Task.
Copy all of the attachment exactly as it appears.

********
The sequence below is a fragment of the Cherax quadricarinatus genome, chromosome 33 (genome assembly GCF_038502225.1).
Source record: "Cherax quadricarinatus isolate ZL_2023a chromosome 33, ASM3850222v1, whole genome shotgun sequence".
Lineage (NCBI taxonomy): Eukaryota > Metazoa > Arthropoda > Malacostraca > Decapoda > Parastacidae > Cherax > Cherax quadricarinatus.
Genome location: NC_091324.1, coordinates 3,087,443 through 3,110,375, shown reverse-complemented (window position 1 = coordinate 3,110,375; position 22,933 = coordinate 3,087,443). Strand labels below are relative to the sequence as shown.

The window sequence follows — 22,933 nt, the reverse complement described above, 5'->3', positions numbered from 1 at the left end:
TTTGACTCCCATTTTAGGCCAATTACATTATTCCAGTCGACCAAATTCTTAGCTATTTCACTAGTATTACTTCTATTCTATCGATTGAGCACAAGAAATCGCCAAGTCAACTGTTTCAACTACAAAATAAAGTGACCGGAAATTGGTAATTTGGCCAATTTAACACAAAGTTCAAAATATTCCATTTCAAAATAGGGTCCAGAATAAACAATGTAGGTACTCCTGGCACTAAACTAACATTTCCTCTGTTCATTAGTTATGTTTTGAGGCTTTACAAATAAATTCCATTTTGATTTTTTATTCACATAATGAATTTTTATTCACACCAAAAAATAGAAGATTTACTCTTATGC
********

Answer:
The sequence below is a fragment of the Cherax quadricarinatus genome, chromosome 33 (genome assembly GCF_038502225.1).
Source record: "Cherax quadricarinatus isolate ZL_2023a chromosome 33, ASM3850222v1, whole genome shotgun sequence".
Lineage (NCBI taxonomy): Eukaryota > Metazoa > Arthropoda > Malacostraca > Decapoda > Parastacidae > Cherax > Cherax quadricarinatus.
Genome location: NC_091324.1, coordinates 3,087,443 through 3,110,375, shown reverse-complemented (window position 1 = coordinate 3,110,375; position 22,933 = coordinate 3,087,443). Strand labels below are relative to the sequence as shown.

The window sequence follows — 22,933 nt, the reverse complement described above, 5'->3', positions numbered from 1 at the left end:
TTTGACTCCCATTTTAGGCCAATTACATTATTCCAGTCGACCAAATTCTTAGCTATTTCACTAGTATTACTTCTATTCTATCGATTGAGCACAAGAAATCGCCAAGTCAACTGTTTCAACTACAAAATAAAGTGACCGGAAATTGGTAATTTGGCCAATTTAACACAAAGTTCAAAATATTCCATTTCAAAATAGGGTCCAGAATAAACAATGTAGGTACTCCTGGCACTAAACTAACATTTCCTCTGTTCATTAGTTATGTTTTGAGGCTTTACAAATAAATTCCATTTTGATTTTTTATTCACATAATGAATTTTTATTCACACCAAAAAATAGAAGATTTACTCTTATGC